Ensure that:

  • You are signed on to your system as a root user.
  • The <JAVA_HOME>JAVA_HOME path points to the Java Development Kit (JDK) software on your system. For example, /usr/lib/jvm/java-11-openjdk- To verify this information, run the echo $JAVA_HOME command.
  • The PINGCENTRAL_HOME path points to the folder extracted from the .zip archive in your installation directory. Ensure that this path doesn't reside within a user's home folder.
  1. Copy the pingcentral file from <PINGCENTRAL_HOME>/sbin/linux/pingcentral to /etc/init.d.
  2. Create a new user to run PingCentral. You might want to create a new user account for each service you run as a way of keeping your services separate, or associate the account with a running process.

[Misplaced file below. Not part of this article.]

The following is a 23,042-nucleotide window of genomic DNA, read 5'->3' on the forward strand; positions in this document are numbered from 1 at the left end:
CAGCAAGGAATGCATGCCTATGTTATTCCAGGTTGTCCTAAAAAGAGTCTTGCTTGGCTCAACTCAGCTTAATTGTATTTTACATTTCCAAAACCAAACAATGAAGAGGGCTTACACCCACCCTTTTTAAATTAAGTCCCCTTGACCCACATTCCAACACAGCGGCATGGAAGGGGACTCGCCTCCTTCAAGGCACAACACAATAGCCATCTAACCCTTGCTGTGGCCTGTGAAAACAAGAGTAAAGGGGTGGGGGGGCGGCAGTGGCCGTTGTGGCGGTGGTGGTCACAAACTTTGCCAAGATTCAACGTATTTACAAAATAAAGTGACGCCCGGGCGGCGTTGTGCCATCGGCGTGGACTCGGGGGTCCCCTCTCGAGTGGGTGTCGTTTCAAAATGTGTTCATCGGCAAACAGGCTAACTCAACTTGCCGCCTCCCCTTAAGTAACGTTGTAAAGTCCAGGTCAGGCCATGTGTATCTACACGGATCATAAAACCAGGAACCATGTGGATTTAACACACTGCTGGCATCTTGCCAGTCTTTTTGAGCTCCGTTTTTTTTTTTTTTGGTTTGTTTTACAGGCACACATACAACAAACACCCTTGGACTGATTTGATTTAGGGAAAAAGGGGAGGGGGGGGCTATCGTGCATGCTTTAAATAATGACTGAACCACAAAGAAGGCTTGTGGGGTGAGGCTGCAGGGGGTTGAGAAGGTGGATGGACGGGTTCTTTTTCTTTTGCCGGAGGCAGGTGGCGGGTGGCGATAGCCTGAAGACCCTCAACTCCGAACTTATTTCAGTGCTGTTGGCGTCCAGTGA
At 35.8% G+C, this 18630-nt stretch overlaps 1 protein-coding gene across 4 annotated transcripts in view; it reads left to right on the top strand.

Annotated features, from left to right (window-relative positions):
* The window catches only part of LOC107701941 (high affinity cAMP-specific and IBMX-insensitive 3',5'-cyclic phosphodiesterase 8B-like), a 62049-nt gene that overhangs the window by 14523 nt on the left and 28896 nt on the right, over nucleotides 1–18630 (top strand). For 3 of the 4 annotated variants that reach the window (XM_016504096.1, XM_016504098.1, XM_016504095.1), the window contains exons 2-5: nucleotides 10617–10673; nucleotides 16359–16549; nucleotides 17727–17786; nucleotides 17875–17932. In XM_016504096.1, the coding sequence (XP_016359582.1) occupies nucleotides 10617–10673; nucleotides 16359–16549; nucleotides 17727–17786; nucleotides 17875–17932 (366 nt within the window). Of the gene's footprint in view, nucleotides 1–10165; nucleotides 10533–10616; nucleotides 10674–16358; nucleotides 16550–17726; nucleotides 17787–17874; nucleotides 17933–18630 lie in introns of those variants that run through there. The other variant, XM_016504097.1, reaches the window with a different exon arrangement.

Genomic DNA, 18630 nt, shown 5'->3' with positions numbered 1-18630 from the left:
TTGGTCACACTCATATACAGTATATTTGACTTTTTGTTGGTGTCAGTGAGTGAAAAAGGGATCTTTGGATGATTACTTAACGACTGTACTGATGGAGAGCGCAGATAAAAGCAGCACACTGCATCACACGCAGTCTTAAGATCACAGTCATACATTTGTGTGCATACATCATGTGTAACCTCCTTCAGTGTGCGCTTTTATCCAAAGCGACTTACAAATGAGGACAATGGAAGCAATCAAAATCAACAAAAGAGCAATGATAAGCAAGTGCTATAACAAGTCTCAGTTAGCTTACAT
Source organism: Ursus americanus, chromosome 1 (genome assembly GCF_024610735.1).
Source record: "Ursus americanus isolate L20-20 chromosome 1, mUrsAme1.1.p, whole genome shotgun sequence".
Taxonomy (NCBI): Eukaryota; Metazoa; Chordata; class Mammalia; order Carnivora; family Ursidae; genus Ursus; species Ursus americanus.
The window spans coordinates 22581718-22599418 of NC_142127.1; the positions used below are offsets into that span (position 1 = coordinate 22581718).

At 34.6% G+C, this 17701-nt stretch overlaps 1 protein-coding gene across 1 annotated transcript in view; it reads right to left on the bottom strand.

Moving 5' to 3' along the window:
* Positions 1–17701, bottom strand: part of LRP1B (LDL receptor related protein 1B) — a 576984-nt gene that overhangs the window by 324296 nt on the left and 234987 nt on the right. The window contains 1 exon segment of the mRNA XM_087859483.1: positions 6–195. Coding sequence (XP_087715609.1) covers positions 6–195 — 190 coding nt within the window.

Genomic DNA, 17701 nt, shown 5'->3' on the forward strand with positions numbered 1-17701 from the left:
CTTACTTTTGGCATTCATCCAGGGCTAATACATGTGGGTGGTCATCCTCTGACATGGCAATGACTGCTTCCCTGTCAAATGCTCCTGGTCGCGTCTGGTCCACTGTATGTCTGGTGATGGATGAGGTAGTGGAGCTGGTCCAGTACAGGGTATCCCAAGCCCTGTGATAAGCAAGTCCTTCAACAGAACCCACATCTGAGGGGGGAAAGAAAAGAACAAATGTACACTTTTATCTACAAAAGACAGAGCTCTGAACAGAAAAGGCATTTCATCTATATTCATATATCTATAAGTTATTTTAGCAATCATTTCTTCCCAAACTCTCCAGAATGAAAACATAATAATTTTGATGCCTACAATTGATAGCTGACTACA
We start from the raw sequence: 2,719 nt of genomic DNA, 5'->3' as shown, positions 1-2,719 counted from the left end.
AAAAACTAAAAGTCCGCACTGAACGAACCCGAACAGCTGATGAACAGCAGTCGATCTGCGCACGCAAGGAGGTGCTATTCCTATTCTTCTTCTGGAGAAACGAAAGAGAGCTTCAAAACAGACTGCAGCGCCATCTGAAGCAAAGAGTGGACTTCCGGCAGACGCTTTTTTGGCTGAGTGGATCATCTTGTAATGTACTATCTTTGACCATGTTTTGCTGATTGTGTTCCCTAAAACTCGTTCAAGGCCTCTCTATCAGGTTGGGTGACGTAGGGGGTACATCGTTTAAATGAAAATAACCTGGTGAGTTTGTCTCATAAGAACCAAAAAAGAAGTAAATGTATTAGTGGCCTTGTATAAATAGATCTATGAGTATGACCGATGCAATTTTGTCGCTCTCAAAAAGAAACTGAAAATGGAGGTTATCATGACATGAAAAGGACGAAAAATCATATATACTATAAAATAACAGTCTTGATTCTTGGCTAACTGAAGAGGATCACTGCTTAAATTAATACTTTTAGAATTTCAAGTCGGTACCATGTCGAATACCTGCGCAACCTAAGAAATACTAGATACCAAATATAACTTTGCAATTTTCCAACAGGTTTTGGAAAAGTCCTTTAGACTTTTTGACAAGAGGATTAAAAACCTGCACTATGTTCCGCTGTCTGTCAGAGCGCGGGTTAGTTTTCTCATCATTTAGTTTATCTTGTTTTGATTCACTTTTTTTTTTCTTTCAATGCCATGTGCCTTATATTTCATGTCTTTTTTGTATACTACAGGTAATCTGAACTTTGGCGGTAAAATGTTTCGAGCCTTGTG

3. Create a new pingcentral folder in /var/run/pingcentral and ensure that the user who will run the service has read and write permissions to the folder.
  4. Access the pingcentral file in the /etc/init.d folder and set values for the following variables at the beginning of the script:
    • export <JAVA-HOME>: Specify the name and location of the Java installation folder.
    • export <PINGCENTRAL_HOME>: Specify the name and location of the PingCentral installation folder.
    • (Optional): export USER: Specify the name of the user who will run the service, if applicable.
  5. Register the service by running the chkconfig --add pingcentral command from the /etc/init.d folder.
  6. Make the service script executable by running the chmod +x pingcentral command.

    After registering the service, you can control it by running the pingcentral command from the /etc/init.d folder with the following options:

    • start: Starts the PingCentral service.
    • stop: Stops the PingCentral service.
    • restart: Restarts the PingCentral service.
    • status: Displays the status of the PingCentral service and the service process ID.